As the world grapples with the coronavirus, medical experts around the world are working on a vaccine to help stem the pandemic.
Hydroxychloroquine is one of the few available drugs that experts were confident that would show better symptoms and recovery in clinical trials for patients with COVID-19.
Professor Sunit K Singh, molecular immunology & virology and head of the molecular biology unit at Banaras Hindu University’s Institute of Medical Sciences in Varanasi, India said,
The combination therapy of azithromycin and hydroxychloroquine was thought to be better over the monotherapy of hydroxychloroquine to control the mixed infection of virus and bacteria.
Currently, the drug also known as Plaquenil is used for lupus and rheumatoid arthritis. It differs from chloroquine phosphate, another medicine being used for malaria which is also being looked at to treat the COVID-19. Both drugs have been around for years but have their own side effects.
Dr. Singh said, “During any outbreaks of epidemic and pandemic levels, there is hardly any time left for new drug development and clinical trials.” New research undertaken by a team in China at the Shanghai Public Health Clinical Center involved 30 patients in the hospital with COVID-19 between February 6-25.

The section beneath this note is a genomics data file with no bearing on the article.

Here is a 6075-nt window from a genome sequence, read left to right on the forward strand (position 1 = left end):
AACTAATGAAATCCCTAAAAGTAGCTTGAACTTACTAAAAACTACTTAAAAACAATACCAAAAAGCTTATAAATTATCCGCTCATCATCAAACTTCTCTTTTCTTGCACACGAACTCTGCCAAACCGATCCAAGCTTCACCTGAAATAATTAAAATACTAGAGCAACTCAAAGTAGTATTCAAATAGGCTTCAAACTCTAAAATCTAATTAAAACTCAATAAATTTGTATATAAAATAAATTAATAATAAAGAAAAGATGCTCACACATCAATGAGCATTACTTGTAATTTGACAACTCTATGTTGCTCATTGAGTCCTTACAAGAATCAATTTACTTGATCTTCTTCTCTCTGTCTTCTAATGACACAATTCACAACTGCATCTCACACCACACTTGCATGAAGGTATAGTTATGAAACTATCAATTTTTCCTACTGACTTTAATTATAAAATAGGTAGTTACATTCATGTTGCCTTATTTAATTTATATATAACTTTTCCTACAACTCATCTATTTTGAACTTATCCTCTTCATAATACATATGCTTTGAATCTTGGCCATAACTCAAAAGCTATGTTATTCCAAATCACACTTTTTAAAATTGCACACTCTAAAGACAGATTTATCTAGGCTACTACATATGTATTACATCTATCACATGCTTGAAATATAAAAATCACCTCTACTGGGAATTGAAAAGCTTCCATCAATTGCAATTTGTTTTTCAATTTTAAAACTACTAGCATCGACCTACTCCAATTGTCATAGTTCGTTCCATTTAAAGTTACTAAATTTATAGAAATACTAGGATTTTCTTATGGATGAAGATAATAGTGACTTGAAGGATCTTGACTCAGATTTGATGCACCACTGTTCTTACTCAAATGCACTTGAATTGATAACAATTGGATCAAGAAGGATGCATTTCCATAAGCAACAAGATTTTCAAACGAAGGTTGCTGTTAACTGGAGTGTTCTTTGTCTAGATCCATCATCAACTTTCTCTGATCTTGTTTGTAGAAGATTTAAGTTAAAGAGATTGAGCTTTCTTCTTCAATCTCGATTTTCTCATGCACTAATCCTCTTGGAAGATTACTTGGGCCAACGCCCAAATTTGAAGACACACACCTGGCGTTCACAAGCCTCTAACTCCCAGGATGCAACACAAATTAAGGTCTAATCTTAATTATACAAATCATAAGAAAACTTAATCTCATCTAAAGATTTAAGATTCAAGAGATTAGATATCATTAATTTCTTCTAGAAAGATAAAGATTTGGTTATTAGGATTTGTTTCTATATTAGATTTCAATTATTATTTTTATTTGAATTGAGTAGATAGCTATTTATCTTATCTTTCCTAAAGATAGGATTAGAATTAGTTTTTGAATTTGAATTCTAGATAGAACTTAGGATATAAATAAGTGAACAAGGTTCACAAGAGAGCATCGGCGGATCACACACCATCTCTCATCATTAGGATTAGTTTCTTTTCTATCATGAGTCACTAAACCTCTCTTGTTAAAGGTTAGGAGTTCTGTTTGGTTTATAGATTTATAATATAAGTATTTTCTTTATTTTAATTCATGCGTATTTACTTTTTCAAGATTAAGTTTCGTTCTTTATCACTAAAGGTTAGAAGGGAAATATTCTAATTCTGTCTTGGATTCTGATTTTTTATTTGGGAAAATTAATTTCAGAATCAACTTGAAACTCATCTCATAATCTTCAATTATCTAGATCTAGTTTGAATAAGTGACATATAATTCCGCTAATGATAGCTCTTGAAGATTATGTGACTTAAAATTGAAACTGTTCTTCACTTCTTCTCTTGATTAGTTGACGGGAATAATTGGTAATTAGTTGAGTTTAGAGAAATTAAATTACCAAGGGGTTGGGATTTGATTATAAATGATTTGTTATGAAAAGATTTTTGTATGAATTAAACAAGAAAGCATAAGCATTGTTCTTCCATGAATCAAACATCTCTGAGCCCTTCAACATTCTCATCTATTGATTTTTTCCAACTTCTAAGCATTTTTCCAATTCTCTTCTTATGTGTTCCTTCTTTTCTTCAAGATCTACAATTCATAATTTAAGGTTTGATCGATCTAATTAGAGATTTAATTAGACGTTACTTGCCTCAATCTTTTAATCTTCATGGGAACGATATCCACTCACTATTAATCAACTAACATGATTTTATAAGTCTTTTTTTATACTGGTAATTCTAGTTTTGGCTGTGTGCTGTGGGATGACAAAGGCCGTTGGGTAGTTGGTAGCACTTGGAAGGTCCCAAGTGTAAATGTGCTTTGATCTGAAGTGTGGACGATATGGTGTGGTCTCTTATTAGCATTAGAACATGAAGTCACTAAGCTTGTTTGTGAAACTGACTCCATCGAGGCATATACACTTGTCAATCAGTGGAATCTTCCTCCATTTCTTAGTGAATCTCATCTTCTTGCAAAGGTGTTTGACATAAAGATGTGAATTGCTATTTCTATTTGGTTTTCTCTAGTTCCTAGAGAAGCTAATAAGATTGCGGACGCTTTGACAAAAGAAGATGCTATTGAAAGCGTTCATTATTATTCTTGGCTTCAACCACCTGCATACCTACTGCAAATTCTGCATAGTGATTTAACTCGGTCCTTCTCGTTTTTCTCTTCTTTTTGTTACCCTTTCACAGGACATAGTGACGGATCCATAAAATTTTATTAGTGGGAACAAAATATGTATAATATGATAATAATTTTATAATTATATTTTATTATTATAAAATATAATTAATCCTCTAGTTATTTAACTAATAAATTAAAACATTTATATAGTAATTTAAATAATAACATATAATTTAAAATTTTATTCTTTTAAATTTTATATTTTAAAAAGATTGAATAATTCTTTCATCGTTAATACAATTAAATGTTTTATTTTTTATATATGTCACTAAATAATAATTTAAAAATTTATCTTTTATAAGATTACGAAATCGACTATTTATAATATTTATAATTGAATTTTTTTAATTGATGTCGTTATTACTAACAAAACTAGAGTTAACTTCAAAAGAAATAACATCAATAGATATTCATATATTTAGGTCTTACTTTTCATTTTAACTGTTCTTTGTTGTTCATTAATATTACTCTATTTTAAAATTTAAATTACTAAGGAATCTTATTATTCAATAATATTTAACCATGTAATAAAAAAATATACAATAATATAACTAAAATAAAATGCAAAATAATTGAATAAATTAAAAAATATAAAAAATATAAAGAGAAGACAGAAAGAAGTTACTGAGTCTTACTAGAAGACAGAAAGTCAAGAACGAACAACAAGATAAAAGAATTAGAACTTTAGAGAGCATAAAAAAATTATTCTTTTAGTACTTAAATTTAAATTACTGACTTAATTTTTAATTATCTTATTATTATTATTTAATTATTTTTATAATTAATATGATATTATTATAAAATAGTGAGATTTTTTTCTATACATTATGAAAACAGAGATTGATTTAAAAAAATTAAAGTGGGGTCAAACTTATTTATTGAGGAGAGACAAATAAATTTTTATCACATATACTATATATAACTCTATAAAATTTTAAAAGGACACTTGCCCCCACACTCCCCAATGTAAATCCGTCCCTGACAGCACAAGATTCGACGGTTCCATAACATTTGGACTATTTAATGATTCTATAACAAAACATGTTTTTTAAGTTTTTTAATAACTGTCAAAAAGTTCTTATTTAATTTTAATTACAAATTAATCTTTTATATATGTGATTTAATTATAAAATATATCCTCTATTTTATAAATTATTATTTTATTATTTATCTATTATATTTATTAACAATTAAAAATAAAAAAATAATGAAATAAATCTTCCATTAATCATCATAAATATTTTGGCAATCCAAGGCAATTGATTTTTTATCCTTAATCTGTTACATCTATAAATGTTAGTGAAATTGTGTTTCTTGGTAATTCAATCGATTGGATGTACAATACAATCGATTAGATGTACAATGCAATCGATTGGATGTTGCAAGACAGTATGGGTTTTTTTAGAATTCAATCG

Half of them were selected at random and were given 400mg of hydroxychloroquine daily for 5 days aside from the usual care while the others in the control group received normal care. As per the findings, there were no lasting effects from hydroxychloroquine but it has potential side effects, and patients’ medical history and existing conditions must be taken into consideration before they received it, Dr Singh said.
Although, it is worth exploring due to the anti-viral effects it has showcased in other researches. A week after a stay in the hospital, 86.7% of patients who were given the drug and 93.3% of patients in the normal care group tested negative.
For half the people that took the drug, they tested negative after 4 days while people in the normal group tested negative after 2 days, which isn’t a big difference. Rendering the study of hydroxychloroquine as a viable option to treat COVID-19 unsuccessful.
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